Tuesday, June 3, 2014

Bipolar disorder? 6 yr.old outbursts since age 2

Hi Dr. Dave,

My son is 6 years old and trying to complete his first year of kindergarten. He was diagnosed with ADHD and ODD in September 2014 after a series of issues he was having in the classroom.

Some history: He was asked to leave several preschools since the age of 2. Many discussions were about his inability to control his impulses, and was simply too much to handle. He started becoming more violent over the last 2 years, picking up chairs and throwing them across the room, turning over book cases, throwing anything he could get his hands on in the heat of the moment. It does not seem that he is trying to hurt anyone, he just looses it.

Recently, he has been suspended from school because of an angry outburst. His outbursts at school range from yelling, ripping up his classwork, throwing chairs, throwing his shoes, etc. Teachers have struggled trying to figure out what triggers him. He does express this behavior occasionally at home, but we have only seen him triggered by something that gets him angry; his little brother getting something that he wanted, loosing at a board game, getting privileges taken away if he had a bad day at school, etc. We have also seen him triggered by being embarrassed or asked to go into a large and loud crowd of people (i.e. school plays). We as well as multiple teachers have seen him get a glazed over look, like he isn't there when he is going through a rage. The rage will last less than an hour. Typically after it seems like he looks around at a destroyed room and doesn't know what happened; that he did it. He can't express why, even when asked to draw a picture of what upset him; his answers are always "I don't know". He will start to trigger again if we press the issue, as if he is getting increasingly upset that he did the things we are telling him.

We tried Ritalin and Concerta, but he would be extremely tired and over emotional (crying for no reason). We stopped the meds and have been to multiple physiologists/psychiatrists and behavior therapy and have found little help. The school seems to be loosing their patience and it feels like they are giving up on him. We don't know where to go from here.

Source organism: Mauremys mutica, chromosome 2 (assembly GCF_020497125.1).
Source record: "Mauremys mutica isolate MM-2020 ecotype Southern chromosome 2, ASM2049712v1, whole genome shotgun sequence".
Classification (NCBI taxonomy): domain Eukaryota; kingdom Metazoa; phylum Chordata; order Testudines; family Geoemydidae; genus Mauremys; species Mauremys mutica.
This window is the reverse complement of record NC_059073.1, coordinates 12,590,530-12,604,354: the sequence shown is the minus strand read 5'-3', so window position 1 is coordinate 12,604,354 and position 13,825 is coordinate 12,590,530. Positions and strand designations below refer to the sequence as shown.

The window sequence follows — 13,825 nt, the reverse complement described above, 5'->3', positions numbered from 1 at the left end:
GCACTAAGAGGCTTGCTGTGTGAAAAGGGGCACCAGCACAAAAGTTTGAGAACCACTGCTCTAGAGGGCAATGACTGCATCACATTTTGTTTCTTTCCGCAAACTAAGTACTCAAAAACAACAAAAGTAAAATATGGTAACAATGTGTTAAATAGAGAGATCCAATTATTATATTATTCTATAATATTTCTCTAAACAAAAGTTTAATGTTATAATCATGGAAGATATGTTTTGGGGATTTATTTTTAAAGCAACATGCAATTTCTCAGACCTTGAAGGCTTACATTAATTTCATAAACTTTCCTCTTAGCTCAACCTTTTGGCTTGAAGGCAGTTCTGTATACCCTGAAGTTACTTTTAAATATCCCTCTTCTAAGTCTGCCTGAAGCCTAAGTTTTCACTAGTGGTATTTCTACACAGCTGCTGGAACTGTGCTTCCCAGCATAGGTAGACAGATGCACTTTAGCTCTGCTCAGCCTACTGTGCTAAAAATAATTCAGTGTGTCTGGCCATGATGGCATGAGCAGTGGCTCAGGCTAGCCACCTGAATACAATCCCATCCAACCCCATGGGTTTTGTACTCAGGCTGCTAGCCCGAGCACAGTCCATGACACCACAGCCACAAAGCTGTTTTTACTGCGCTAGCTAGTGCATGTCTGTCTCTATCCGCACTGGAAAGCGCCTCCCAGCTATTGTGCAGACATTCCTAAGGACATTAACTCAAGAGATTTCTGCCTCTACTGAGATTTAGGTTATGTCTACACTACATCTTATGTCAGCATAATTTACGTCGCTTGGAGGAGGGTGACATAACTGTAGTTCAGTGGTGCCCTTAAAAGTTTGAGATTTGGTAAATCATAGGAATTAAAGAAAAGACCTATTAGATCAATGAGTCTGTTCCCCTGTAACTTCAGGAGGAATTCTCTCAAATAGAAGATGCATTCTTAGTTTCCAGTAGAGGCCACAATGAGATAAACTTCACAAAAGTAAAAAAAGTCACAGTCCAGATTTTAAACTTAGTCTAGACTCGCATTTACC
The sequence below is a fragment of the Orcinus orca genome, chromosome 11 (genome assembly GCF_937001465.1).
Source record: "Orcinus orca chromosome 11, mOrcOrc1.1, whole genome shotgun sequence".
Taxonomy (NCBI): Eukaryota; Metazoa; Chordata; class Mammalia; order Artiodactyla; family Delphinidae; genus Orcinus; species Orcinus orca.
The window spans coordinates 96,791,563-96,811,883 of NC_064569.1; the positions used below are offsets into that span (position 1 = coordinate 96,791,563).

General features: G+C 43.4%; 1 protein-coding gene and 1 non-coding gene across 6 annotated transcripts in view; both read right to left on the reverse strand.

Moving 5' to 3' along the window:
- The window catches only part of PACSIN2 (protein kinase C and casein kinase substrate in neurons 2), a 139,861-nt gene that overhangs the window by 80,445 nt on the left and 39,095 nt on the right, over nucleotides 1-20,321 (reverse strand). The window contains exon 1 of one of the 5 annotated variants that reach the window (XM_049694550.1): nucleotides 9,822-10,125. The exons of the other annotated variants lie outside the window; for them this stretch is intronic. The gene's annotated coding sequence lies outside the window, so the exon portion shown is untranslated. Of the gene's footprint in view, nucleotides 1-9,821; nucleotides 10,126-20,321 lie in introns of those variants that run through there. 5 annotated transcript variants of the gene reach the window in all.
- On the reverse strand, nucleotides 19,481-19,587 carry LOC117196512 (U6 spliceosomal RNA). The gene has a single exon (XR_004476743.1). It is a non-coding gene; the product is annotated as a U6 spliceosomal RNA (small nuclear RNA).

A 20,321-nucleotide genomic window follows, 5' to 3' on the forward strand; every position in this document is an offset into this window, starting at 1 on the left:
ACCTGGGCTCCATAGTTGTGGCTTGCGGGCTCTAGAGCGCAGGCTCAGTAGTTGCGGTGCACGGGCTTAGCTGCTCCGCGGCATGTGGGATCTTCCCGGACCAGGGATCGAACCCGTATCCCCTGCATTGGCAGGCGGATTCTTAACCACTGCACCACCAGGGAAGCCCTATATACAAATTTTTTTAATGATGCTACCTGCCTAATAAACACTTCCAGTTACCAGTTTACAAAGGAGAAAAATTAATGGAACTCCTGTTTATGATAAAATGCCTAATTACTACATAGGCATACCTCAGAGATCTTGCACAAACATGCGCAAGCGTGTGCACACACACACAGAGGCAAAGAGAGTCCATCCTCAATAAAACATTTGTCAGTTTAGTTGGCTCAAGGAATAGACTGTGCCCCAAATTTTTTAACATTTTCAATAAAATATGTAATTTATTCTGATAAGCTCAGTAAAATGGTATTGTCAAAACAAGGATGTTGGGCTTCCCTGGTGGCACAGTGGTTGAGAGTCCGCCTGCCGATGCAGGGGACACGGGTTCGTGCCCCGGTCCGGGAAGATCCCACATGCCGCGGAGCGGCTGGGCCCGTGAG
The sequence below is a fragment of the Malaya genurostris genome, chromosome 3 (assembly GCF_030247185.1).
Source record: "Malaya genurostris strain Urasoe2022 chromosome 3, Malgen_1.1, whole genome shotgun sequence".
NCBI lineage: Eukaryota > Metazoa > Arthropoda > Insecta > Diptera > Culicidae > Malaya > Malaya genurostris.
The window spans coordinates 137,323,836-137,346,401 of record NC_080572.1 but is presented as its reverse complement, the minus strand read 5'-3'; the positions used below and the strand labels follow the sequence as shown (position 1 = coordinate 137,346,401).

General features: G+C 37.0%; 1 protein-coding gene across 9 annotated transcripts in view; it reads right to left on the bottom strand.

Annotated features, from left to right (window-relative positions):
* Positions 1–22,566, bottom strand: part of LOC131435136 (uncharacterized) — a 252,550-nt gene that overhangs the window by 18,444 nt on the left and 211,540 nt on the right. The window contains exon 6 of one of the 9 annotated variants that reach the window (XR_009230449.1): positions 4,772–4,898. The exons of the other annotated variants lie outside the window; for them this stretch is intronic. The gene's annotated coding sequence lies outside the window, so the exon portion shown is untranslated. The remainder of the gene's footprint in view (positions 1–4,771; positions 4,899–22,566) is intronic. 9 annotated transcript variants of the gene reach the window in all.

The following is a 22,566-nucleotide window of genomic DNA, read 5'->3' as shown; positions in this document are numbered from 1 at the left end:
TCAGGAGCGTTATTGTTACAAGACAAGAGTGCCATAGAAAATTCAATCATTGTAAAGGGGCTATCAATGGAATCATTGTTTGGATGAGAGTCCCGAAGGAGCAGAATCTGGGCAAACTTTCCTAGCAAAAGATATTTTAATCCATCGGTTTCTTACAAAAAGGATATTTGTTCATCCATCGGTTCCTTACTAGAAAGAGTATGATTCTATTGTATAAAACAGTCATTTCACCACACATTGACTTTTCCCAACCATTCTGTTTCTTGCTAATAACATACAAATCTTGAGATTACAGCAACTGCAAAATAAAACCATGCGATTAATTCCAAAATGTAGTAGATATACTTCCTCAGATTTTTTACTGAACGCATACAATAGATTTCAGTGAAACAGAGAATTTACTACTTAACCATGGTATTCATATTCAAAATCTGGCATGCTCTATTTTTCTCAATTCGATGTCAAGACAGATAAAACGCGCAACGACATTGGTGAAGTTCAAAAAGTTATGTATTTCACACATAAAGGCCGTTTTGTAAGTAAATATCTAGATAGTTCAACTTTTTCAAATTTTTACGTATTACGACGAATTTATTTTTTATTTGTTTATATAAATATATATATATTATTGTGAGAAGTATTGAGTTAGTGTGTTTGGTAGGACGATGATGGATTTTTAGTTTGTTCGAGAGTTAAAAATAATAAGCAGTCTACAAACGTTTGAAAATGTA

Any advice would be more than helpful.

Hi, I can see you have been working on this issue for several years with little success.  It does sound like anger overload, and I can suggest some strategies, but you would also want to rule out additional diagnoses:  a mood disorder, high functioning autism, and fetal alcohol syndrome.  The latter two are unlikely, but make sure the doctors have ruled them out.  It is possible that your son has a mood disorder, namely pediatric bipolar disorder, and while this is not a very common disorder, it can occur along with anger overload.  With bipolar disorder, the changes in affect (such as angry outbursts) alternate throughout the day with periods of calm or periods of dysphoria ("down" mood).  The bipolar child is impulsive and wants his needs met immediately.  Often these children are "revved up" and on the go.  So it is not unusual for doctors to first consider ADHD, because it is a more common diagnosis and is also marked by impulsivity and hyperactivity.  Since your child did not respond to ADHD medications, it is possible that there is a different underlying biological pathway, such as what can occur with bipolar disorder.  Some studies of bipolar children have found weaker connections between the amygdala (one of the emotional centers of the brain) and the frontal cortex (that helps to control emotional responses).  Several major medical centers in the country have pediatric mood disorder centers investigating this diagnosis and its biological underpinnings.  The University of Illinois in Chicago is one such center. 

Whether or not your child has pediatric bipolar disorder, there are strategies that I outline in my parent's manual and in this blog that can help.  But if there is the additional bipolar diagnosis, medication may be helpful too.  You have observed some triggers at home, and it would help if the teachers could record what is going on before an outburst happens in school.  The idea is not to try to interpret what is going on at school right away, but just record what is going on in the classroom before an outburst occurs.  Then look back over several weeks, and try to notice patterns.  The reason is that if you can avoid some triggers, or at least see early signs, interventions will be more effective.  As you have noticed, once a child is in the overload phase, it is extremely difficult to reach them, and then it is usually best to say or do as little as possible, as long as the child is safe and not hurting anyone else. 

For young children, in my manual I write about a) changing the sequence to avoid a trigger, b) lowering expectations (as high expectations can lead to frustration and then to an outburst), c) emotional distraction, and d) developing a calming station.  You can read more about how to implement these strategies in my parent's manual and in other posts on this blog. 

All the best, Dr. Dave Gottlieb

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